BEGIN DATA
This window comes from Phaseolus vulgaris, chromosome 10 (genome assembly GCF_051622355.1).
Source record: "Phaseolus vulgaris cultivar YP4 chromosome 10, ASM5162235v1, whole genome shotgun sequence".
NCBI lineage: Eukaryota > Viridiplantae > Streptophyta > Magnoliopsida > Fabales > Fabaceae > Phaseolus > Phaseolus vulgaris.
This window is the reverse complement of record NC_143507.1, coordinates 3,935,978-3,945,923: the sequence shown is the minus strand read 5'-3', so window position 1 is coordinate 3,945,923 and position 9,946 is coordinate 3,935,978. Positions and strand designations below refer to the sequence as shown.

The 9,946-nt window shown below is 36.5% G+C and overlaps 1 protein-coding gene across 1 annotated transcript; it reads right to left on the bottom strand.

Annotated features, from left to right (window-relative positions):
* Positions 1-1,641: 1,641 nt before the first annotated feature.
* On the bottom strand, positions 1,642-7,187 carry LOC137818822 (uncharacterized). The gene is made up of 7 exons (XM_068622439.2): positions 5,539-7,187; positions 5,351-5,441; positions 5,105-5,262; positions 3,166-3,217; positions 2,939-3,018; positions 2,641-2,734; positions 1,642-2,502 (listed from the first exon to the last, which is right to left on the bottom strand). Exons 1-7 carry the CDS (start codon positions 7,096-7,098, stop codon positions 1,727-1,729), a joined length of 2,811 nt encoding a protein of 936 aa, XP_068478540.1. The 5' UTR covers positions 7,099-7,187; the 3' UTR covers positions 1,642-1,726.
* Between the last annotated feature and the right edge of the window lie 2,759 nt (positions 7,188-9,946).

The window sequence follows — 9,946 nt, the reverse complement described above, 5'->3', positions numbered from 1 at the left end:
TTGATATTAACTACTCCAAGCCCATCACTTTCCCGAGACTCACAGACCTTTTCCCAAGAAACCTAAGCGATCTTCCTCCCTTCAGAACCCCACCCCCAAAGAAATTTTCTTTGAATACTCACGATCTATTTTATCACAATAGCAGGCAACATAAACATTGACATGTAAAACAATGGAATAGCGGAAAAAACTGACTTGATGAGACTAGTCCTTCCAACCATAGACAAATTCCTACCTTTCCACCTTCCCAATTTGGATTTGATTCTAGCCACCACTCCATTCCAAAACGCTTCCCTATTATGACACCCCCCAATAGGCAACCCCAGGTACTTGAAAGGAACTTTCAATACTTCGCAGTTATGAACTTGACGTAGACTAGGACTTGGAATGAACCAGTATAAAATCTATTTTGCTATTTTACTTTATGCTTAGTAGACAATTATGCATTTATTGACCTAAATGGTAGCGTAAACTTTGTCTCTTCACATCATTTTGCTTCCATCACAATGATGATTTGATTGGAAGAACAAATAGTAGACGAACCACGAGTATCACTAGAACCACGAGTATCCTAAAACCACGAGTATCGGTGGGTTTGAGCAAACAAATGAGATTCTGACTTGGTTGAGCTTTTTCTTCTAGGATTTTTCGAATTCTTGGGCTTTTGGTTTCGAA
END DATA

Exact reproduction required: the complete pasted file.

This window comes from Phaseolus vulgaris, chromosome 10 (genome assembly GCF_051622355.1).
Source record: "Phaseolus vulgaris cultivar YP4 chromosome 10, ASM5162235v1, whole genome shotgun sequence".
NCBI lineage: Eukaryota > Viridiplantae > Streptophyta > Magnoliopsida > Fabales > Fabaceae > Phaseolus > Phaseolus vulgaris.
This window is the reverse complement of record NC_143507.1, coordinates 3,935,978-3,945,923: the sequence shown is the minus strand read 5'-3', so window position 1 is coordinate 3,945,923 and position 9,946 is coordinate 3,935,978. Positions and strand designations below refer to the sequence as shown.

The 9,946-nt window shown below is 36.5% G+C and overlaps 1 protein-coding gene across 1 annotated transcript; it reads right to left on the bottom strand.

Annotated features, from left to right (window-relative positions):
* Positions 1-1,641: 1,641 nt before the first annotated feature.
* On the bottom strand, positions 1,642-7,187 carry LOC137818822 (uncharacterized). The gene is made up of 7 exons (XM_068622439.2): positions 5,539-7,187; positions 5,351-5,441; positions 5,105-5,262; positions 3,166-3,217; positions 2,939-3,018; positions 2,641-2,734; positions 1,642-2,502 (listed from the first exon to the last, which is right to left on the bottom strand). Exons 1-7 carry the CDS (start codon positions 7,096-7,098, stop codon positions 1,727-1,729), a joined length of 2,811 nt encoding a protein of 936 aa, XP_068478540.1. The 5' UTR covers positions 7,099-7,187; the 3' UTR covers positions 1,642-1,726.
* Between the last annotated feature and the right edge of the window lie 2,759 nt (positions 7,188-9,946).

The window sequence follows — 9,946 nt, the reverse complement described above, 5'->3', positions numbered from 1 at the left end:
TTGATATTAACTACTCCAAGCCCATCACTTTCCCGAGACTCACAGACCTTTTCCCAAGAAACCTAAGCGATCTTCCTCCCTTCAGAACCCCACCCCCAAAGAAATTTTCTTTGAATACTCACGATCTATTTTATCACAATAGCAGGCAACATAAACATTGACATGTAAAACAATGGAATAGCGGAAAAAACTGACTTGATGAGACTAGTCCTTCCAACCATAGACAAATTCCTACCTTTCCACCTTCCCAATTTGGATTTGATTCTAGCCACCACTCCATTCCAAAACGCTTCCCTATTATGACACCCCCCAATAGGCAACCCCAGGTACTTGAAAGGAACTTTCAATACTTCGCAGTTATGAACTTGACGTAGACTAGGACTTGGAATGAACCAGTATAAAATCTATTTTGCTATTTTACTTTATGCTTAGTAGACAATTATGCATTTATTGACCTAAATGGTAGCGTAAACTTTGTCTCTTCACATCATTTTGCTTCCATCACAATGATGATTTGATTGGAAGAACAAATAGTAGACGAACCACGAGTATCACTAGAACCACGAGTATCCTAAAACCACGAGTATCGGTGGGTTTGAGCAAACAAATGAGATTCTGACTTGGTTGAGCTTTTTCTTCTAGGATTTTTCGAATTCTTGGGCTTTTGGTTTCGAA